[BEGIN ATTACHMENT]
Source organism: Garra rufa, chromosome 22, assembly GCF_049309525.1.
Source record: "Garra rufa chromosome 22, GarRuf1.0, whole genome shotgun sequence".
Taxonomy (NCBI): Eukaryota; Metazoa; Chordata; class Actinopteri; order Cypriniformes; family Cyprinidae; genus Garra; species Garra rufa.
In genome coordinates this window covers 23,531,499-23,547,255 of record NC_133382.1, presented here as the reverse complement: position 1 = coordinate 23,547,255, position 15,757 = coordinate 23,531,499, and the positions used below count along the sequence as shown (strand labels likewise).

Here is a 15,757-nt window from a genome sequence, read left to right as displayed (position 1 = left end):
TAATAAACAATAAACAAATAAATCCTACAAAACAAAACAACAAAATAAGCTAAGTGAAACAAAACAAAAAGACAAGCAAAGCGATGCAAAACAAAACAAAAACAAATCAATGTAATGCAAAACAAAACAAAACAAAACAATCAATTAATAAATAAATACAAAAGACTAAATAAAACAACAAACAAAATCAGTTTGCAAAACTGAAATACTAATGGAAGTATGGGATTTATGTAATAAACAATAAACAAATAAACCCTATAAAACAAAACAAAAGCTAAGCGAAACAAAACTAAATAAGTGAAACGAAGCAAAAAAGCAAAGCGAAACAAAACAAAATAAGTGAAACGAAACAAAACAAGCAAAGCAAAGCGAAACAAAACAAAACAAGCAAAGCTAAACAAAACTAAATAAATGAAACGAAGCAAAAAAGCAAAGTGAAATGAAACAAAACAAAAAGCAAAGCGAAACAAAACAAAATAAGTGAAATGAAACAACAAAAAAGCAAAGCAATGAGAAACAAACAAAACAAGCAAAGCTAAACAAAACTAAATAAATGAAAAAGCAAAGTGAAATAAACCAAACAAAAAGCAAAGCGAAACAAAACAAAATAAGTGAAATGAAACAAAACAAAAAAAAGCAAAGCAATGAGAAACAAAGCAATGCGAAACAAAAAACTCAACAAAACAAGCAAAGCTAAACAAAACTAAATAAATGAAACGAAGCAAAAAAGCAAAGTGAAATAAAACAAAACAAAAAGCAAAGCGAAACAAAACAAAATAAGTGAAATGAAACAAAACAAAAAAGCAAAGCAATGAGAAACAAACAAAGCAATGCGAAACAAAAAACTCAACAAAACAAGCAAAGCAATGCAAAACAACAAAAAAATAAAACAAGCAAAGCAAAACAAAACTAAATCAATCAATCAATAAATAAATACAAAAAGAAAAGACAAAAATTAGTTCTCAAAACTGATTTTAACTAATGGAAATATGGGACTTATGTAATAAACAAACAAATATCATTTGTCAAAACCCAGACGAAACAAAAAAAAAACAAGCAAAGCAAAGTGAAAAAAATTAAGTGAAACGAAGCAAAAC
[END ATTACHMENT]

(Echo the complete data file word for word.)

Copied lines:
Source organism: Garra rufa, chromosome 22, assembly GCF_049309525.1.
Source record: "Garra rufa chromosome 22, GarRuf1.0, whole genome shotgun sequence".
Taxonomy (NCBI): Eukaryota; Metazoa; Chordata; class Actinopteri; order Cypriniformes; family Cyprinidae; genus Garra; species Garra rufa.
In genome coordinates this window covers 23,531,499-23,547,255 of record NC_133382.1, presented here as the reverse complement: position 1 = coordinate 23,547,255, position 15,757 = coordinate 23,531,499, and the positions used below count along the sequence as shown (strand labels likewise).

Here is a 15,757-nt window from a genome sequence, read left to right as displayed (position 1 = left end):
TAATAAACAATAAACAAATAAATCCTACAAAACAAAACAACAAAATAAGCTAAGTGAAACAAAACAAAAAGACAAGCAAAGCGATGCAAAACAAAACAAAAACAAATCAATGTAATGCAAAACAAAACAAAACAAAACAATCAATTAATAAATAAATACAAAAGACTAAATAAAACAACAAACAAAATCAGTTTGCAAAACTGAAATACTAATGGAAGTATGGGATTTATGTAATAAACAATAAACAAATAAACCCTATAAAACAAAACAAAAGCTAAGCGAAACAAAACTAAATAAGTGAAACGAAGCAAAAAAGCAAAGCGAAACAAAACAAAATAAGTGAAACGAAACAAAACAAGCAAAGCAAAGCGAAACAAAACAAAACAAGCAAAGCTAAACAAAACTAAATAAATGAAACGAAGCAAAAAAGCAAAGTGAAATGAAACAAAACAAAAAGCAAAGCGAAACAAAACAAAATAAGTGAAATGAAACAACAAAAAAGCAAAGCAATGAGAAACAAACAAAACAAGCAAAGCTAAACAAAACTAAATAAATGAAAAAGCAAAGTGAAATAAACCAAACAAAAAGCAAAGCGAAACAAAACAAAATAAGTGAAATGAAACAAAACAAAAAAAAGCAAAGCAATGAGAAACAAAGCAATGCGAAACAAAAAACTCAACAAAACAAGCAAAGCTAAACAAAACTAAATAAATGAAACGAAGCAAAAAAGCAAAGTGAAATAAAACAAAACAAAAAGCAAAGCGAAACAAAACAAAATAAGTGAAATGAAACAAAACAAAAAAGCAAAGCAATGAGAAACAAACAAAGCAATGCGAAACAAAAAACTCAACAAAACAAGCAAAGCAATGCAAAACAACAAAAAAATAAAACAAGCAAAGCAAAACAAAACTAAATCAATCAATCAATAAATAAATACAAAAAGAAAAGACAAAAATTAGTTCTCAAAACTGATTTTAACTAATGGAAATATGGGACTTATGTAATAAACAAACAAATATCATTTGTCAAAACCCAGACGAAACAAAAAAAAAACAAGCAAAGCAAAGTGAAAAAAATTAAGTGAAACGAAGCAAAAC